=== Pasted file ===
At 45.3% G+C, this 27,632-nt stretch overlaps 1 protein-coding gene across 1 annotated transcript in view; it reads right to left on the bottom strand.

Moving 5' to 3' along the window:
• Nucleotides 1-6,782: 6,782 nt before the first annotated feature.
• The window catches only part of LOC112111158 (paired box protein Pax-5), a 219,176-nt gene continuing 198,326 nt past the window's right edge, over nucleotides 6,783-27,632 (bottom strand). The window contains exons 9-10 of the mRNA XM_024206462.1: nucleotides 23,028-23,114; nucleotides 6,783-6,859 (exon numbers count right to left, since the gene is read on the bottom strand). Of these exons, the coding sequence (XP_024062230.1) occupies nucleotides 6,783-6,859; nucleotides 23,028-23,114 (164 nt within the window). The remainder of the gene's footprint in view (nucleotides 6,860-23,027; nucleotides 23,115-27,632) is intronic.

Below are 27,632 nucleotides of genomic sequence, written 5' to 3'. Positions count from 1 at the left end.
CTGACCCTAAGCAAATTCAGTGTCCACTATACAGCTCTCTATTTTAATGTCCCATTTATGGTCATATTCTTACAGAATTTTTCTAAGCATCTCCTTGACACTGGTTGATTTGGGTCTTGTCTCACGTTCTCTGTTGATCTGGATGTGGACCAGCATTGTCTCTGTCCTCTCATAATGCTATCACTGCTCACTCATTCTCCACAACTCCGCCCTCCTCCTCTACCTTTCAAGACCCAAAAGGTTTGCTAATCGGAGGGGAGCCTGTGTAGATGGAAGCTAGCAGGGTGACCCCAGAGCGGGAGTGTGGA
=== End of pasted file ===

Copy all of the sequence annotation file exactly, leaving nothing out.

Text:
At 45.3% G+C, this 27,632-nt stretch overlaps 1 protein-coding gene across 1 annotated transcript in view; it reads right to left on the bottom strand.

Moving 5' to 3' along the window:
• Nucleotides 1-6,782: 6,782 nt before the first annotated feature.
• The window catches only part of LOC112111158 (paired box protein Pax-5), a 219,176-nt gene continuing 198,326 nt past the window's right edge, over nucleotides 6,783-27,632 (bottom strand). The window contains exons 9-10 of the mRNA XM_024206462.1: nucleotides 23,028-23,114; nucleotides 6,783-6,859 (exon numbers count right to left, since the gene is read on the bottom strand). Of these exons, the coding sequence (XP_024062230.1) occupies nucleotides 6,783-6,859; nucleotides 23,028-23,114 (164 nt within the window). The remainder of the gene's footprint in view (nucleotides 6,860-23,027; nucleotides 23,115-27,632) is intronic.

Below are 27,632 nucleotides of genomic sequence, written 5' to 3'. Positions count from 1 at the left end.
CTGACCCTAAGCAAATTCAGTGTCCACTATACAGCTCTCTATTTTAATGTCCCATTTATGGTCATATTCTTACAGAATTTTTCTAAGCATCTCCTTGACACTGGTTGATTTGGGTCTTGTCTCACGTTCTCTGTTGATCTGGATGTGGACCAGCATTGTCTCTGTCCTCTCATAATGCTATCACTGCTCACTCATTCTCCACAACTCCGCCCTCCTCCTCTACCTTTCAAGACCCAAAAGGTTTGCTAATCGGAGGGGAGCCTGTGTAGATGGAAGCTAGCAGGGTGACCCCAGAGCGGGAGTGTGGA